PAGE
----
Farmer stockmen possess a burning desire to care for their livestock. A few years back, I witnessed this dedication on a dairy in Franklin County.

April 26, 2015 | John Schlageck, Kansas Farm Bureau | Agriculture


What Exactly Is Organic? Part 3

This week wraps up the discussion of "organic" foods before comparing them to "conventionally" produced foods. Last week's column briefly described what organic means in general terms. When you purchase a product "Certified Organic" what does that really mean?

April 26, 2015 | Dr. Victor L. Martin | Agriculture


USDA Invests $73 million in critical infrastructure projects and assessments to provide public safet

Agriculture Secretary Tom Vilsack announced that the U.S. Department of Agriculture (USDA) is investing $73 million to rehabilitate dams across the nation in an effort to protect public health and safety and evaluate the expansion of water supply in drought stricken areas. USDA's Natural Resources Conservation Service (NRCS) is investing in approximately 150 projects and assessments in 23 states. "Millions of people depend on watersheds and dams for protection from floods and providing clean drinking water," Vilsack said. "By investing in this critical infrastructure, we are helping to ensure a safe, resilient environment for rural America."

April 19, 2015 | | Agriculture


Land – the cultural harvest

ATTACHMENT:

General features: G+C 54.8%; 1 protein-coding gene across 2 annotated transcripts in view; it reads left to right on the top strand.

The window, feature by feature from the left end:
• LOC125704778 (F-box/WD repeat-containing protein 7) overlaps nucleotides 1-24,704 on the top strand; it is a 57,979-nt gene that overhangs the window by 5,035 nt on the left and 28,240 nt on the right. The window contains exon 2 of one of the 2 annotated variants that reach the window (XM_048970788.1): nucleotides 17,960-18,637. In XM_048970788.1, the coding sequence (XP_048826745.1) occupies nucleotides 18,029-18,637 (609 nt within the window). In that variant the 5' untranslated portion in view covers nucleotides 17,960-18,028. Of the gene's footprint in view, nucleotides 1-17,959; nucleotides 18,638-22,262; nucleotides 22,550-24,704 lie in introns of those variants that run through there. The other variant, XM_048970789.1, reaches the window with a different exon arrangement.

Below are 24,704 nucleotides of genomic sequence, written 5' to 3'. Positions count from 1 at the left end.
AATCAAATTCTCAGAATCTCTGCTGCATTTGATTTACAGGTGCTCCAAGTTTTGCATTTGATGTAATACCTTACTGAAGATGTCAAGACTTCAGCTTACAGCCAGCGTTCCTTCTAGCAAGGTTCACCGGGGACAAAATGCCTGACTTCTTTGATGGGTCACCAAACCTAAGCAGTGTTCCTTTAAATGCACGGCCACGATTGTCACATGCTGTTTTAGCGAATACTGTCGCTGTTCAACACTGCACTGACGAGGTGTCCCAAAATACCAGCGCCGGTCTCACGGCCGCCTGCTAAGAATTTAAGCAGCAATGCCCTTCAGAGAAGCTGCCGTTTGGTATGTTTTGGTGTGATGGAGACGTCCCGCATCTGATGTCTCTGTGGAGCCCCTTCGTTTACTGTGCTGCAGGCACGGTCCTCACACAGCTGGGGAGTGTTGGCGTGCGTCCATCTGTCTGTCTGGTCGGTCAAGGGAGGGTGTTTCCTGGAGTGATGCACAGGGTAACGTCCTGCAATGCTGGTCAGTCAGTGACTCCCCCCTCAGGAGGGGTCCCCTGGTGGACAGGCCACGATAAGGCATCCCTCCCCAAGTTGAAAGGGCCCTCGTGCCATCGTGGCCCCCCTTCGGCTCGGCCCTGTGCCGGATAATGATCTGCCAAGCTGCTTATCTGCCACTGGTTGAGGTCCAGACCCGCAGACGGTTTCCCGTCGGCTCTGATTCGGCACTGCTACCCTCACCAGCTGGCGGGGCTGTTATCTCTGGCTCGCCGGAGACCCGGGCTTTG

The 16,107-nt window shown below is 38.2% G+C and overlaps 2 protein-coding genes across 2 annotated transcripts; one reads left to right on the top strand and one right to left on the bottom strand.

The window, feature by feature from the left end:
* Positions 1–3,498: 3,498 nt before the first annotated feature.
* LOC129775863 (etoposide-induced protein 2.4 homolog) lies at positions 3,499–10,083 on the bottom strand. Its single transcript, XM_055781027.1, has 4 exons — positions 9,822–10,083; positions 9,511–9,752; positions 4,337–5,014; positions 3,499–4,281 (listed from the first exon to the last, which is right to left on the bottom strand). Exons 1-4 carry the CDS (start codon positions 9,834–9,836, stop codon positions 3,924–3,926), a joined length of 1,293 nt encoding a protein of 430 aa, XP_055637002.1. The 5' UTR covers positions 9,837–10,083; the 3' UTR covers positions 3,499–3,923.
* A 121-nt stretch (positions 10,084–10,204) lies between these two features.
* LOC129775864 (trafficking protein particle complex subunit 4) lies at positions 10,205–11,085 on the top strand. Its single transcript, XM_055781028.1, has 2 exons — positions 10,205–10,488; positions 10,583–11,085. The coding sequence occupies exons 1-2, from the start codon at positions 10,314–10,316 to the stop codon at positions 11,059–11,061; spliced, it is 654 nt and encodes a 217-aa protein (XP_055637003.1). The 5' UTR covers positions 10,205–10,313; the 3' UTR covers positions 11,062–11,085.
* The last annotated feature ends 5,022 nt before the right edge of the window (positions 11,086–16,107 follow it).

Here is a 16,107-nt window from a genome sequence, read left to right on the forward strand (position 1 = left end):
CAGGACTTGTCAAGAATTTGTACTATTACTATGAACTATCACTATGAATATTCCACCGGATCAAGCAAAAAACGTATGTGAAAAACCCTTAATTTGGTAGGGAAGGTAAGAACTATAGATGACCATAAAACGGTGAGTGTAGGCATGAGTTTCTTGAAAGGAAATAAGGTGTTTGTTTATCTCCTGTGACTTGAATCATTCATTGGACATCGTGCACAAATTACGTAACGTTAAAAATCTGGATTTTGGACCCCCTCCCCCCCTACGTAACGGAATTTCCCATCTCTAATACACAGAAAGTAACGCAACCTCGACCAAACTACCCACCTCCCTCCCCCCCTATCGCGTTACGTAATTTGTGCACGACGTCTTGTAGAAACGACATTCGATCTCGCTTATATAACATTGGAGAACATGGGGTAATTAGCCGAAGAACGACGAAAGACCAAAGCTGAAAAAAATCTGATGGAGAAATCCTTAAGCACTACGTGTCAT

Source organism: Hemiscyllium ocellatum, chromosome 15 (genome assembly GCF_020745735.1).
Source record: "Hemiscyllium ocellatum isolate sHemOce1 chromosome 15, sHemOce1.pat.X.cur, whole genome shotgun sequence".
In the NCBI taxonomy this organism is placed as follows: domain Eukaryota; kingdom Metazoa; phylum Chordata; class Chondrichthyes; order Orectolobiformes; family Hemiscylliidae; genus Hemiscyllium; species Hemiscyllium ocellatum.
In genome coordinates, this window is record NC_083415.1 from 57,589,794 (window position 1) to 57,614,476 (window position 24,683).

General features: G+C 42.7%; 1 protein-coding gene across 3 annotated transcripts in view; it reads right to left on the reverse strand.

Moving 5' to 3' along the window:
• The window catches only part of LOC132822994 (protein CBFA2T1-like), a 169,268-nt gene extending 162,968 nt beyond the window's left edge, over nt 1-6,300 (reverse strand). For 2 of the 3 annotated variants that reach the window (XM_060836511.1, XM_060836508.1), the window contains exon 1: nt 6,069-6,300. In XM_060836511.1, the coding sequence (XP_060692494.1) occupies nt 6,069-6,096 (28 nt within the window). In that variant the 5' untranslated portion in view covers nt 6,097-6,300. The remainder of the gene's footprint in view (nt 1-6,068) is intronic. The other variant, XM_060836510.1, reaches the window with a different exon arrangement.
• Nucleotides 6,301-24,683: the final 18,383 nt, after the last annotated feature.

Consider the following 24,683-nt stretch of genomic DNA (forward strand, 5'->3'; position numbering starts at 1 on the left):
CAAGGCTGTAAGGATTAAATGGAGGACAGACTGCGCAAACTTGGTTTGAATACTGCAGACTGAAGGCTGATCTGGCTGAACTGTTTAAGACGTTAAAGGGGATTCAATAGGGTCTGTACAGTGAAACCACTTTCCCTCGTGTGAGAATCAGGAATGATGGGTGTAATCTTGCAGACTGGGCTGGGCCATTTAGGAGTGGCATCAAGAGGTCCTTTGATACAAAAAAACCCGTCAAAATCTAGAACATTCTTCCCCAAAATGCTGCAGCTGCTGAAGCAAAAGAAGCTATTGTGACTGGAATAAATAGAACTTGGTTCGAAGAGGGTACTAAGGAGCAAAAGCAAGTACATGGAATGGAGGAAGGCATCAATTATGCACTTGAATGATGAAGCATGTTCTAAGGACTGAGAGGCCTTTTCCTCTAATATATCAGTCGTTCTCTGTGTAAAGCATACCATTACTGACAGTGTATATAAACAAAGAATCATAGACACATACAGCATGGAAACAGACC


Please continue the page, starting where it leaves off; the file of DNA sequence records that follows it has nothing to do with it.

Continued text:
Next week marks the 45th anniversary of what many consider the birth of the modern environmental movement. The first Earth Day celebration occurred April 22, 1970.

April 19, 2015 | John Schlageck, Kansas Farm Bureau | Agriculture


Sidedressing

At this time of year, many gardeners are starting vegetables indoors, or preparing to buy small plants to transplant into their garden when the soil temperature is warm enough. To help with this process, it is sometimes a good idea to give the small plants a little extra fertilizer to help them get a good start. I found a column from the K-State Research and Extension's horticulture department that gives some good advice on transplant solutions and sidedressing to help you give your garden the best start possible.

April 19, 2015 | Alicia Boor | Agriculture


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Articles by Section - Agriculture


The unintended consequences of new GMO soybeans

Most of the area has received significant, beneficial rains over the last ten days. While it won't "make" the soybean and milo crops, it ...

August 19, 2017 | Dr. Victor L. Martin | Agriculture


Pollinator Conservation Planning Short Course

The Xerces Society for Invertebrate Conservation, the USDA Natural Resources Conservation Service (NRCS), and the Rush County Conservation District will host two Pollinator Conservation Planning ...

August 19, 2017 | Tribune Staff | Agriculture


Modern farm families steeped in core values

Seems some people outside of agriculture routinely try to define the family farm. These same folks tend to question corporate farming whether family owned or ...

August 19, 2017 | John Schlageck, Kansas Farm Bureau | Agriculture


Farm Bureau holds 99th annual meeting

Barton County Farm Bureau Association held its Annual Dinner Meeting at the Barton Community College Student Union on Aug. 10. Seventy-five members and guests were ...

August 19, 2017 | Tribune Staff | Agriculture


Agriculture: Short-term versus long-term gain, part II

Today's column finishes a two-part story regarding Roundup Ready technology and the unintended consequences of long-term vs. short-term thinking. Remember Roundup Ready soybeans crushed ...

August 11, 2017 | Special to the Tribune | Agriculture


How to fight the blight

The "tree calls" have truly been pouring in lately. A number of pine trees in our area have been turning brown in places. The culprit ...

August 11, 2017 | Special to the Tribune | Agriculture